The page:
Social Credit Party of Great Britain and Northern Ireland
The Social Credit Party of Great Britain and Northern Ireland was a political party in the United Kingdom. It grew out of the Kibbo Kift, which was established in 1920 as a more craft-based alternative for youth to the Boy Scouts.
|Preceded by||Kibbo Kift|
|Paramilitary wing||Green Shirts|
|Colours||Green and White|
The organisation was led by John Hargrave, who gradually turned the movement into a paramilitary movement for social credit. With its supporters wearing a political uniform of green shirts, in 1932 it became known as the Green Shirt Movement for Social Credit and in 1935 it took its final name, the Social Credit Party. At this point C.H. Douglas, the originator of Social Credit and the ideological leader of the group, disavowed with Greenshirts as he did not support the establishment of a political party based on his ideas. The party published the newspaper Attack and was linked to a small number of incidents in which green-painted bricks were thrown through windows, including at 11 Downing Street, the official residence of the Chancellor of the Exchequer. The leadership stated that they had formed the party after a series of independent candidates, espousing various forms of Social Credit, had sought election and they feared that this proliferation of interpretations could lead to the ideological message being confused and weakened.
The party stood a single candidate in the 1935 general election, Wilfred Townend, who polled 11% of the vote in Leeds South. Despite this lack of success, Hargrave was invited by William Aberhart to take an advisory post in the Government of the Province of Alberta, Canada, that had been formed by the Social Credit Party of Alberta. There were an additional two Independent candidates who stood advocating a National Dividend; Reginald Kenney in Bradford North and H.C. Bell in Birmingham Erdington.
The party began to decline when political uniforms were banned by the Public Order Act 1936. Its activities were curtailed during World War II, and attempts to rebuild afterwards around a campaign against bread rationing had little success. Hargrave stood again in the 1950 general election, but after he gained only 551 votes, the party disbanded itself in 1951.
In 1976, C. J. Hunt, treasurer of the Social Credit Political League, formed a new party under the old name. This short-lived group was based in Bradford, West Yorkshire, where it was active in local politics.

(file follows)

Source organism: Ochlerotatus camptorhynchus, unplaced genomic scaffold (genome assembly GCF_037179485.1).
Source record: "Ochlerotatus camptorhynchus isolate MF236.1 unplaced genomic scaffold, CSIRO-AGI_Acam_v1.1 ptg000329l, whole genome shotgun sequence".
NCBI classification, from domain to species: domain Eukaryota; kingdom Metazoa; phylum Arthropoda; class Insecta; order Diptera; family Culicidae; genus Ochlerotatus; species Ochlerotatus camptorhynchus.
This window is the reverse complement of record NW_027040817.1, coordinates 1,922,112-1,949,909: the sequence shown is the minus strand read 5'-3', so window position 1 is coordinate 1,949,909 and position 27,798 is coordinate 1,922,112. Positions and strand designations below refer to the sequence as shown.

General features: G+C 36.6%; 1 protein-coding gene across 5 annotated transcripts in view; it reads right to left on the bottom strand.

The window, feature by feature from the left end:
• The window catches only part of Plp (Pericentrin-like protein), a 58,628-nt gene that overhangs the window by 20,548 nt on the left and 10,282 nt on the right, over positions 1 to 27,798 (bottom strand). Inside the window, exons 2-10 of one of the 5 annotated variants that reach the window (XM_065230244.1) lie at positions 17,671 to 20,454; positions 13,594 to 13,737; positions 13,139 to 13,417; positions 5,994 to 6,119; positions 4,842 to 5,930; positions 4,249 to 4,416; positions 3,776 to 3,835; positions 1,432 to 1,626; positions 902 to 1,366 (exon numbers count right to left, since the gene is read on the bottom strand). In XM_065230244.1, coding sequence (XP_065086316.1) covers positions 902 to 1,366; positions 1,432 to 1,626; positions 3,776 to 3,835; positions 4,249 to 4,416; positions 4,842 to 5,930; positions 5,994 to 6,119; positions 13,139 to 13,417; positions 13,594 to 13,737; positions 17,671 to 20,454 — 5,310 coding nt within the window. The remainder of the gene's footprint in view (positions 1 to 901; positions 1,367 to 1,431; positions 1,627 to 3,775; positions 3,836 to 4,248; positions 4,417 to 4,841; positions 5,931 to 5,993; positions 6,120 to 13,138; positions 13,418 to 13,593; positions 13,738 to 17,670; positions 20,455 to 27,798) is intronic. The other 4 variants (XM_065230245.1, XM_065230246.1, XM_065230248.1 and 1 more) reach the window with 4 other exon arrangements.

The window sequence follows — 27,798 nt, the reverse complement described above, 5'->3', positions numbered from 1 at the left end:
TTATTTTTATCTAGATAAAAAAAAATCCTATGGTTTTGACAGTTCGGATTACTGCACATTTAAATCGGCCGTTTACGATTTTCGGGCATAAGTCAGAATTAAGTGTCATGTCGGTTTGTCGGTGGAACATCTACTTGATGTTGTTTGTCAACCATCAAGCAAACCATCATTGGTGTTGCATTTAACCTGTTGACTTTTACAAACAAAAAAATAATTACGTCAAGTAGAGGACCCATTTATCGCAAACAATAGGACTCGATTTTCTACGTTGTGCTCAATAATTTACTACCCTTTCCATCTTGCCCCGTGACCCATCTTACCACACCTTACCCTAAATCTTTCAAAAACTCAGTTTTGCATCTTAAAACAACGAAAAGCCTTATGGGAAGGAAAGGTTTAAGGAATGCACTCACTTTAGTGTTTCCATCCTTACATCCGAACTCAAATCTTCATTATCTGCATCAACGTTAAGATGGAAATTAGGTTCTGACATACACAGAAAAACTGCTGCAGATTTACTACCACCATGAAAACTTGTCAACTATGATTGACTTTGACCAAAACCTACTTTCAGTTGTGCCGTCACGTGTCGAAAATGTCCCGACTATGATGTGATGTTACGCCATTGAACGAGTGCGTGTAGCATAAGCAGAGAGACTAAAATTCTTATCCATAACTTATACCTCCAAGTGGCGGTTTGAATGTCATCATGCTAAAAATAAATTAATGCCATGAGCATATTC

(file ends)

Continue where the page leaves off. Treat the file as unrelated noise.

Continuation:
Monetary reform supportersEdit
Notable supporters of Social Credit or "monetary reform" in Britain in the 1920s and 1930s included A. V. Roe the aircraft manufacturer, Frederick Soddy the scientist, Henry Williamson the famous author of Tarka the Otter[circular reference], Major-General J.F.C. Fuller the military historian and occultist[circular reference], and Sir Oswald Mosley, in 1928-30 a member of the Labour Government but later the leader of the British Union of Fascists. Rolf Gardiner had published articles by both Hargrave and Douglas in his journal Youth although this was during the 1920s and he had no formal links to the Social Credit Party.
In the early part of its existence Lord Tavistock had been loosely associated with the party although he would later lend his support to the British People's Party, as a result of which that group espoused elements of Social Credit.
- Peter Barberis, John McHugh, Mike Tyldesley, Encyclopedia of British and Irish Political Organizations: Parties, Groups and Movements of the 20th Century, Continuum International Publishing Group, 2000, p. 88
- Peter North, Money and liberation: the micropolitics of alternative currency movements, p.70
- C. B. MacPherson, Democracy in Alberta: Social Credit and the Party System, University of Toronto Press, 2013, p. 134
- Ernest Ingles et al, Peel's Bibliography of the Canadian Prairies to 1953, p.474
- The Times House of Commons, 1935
- Chris Cook, The Routledge Guide to British Political Archives: Sources since 1945, p.386
- Henry Williamson
- J. F. C. Fuller
- Robert Benewick, Political Violence and Public Order, London: Allan Lane, 1969, p. 288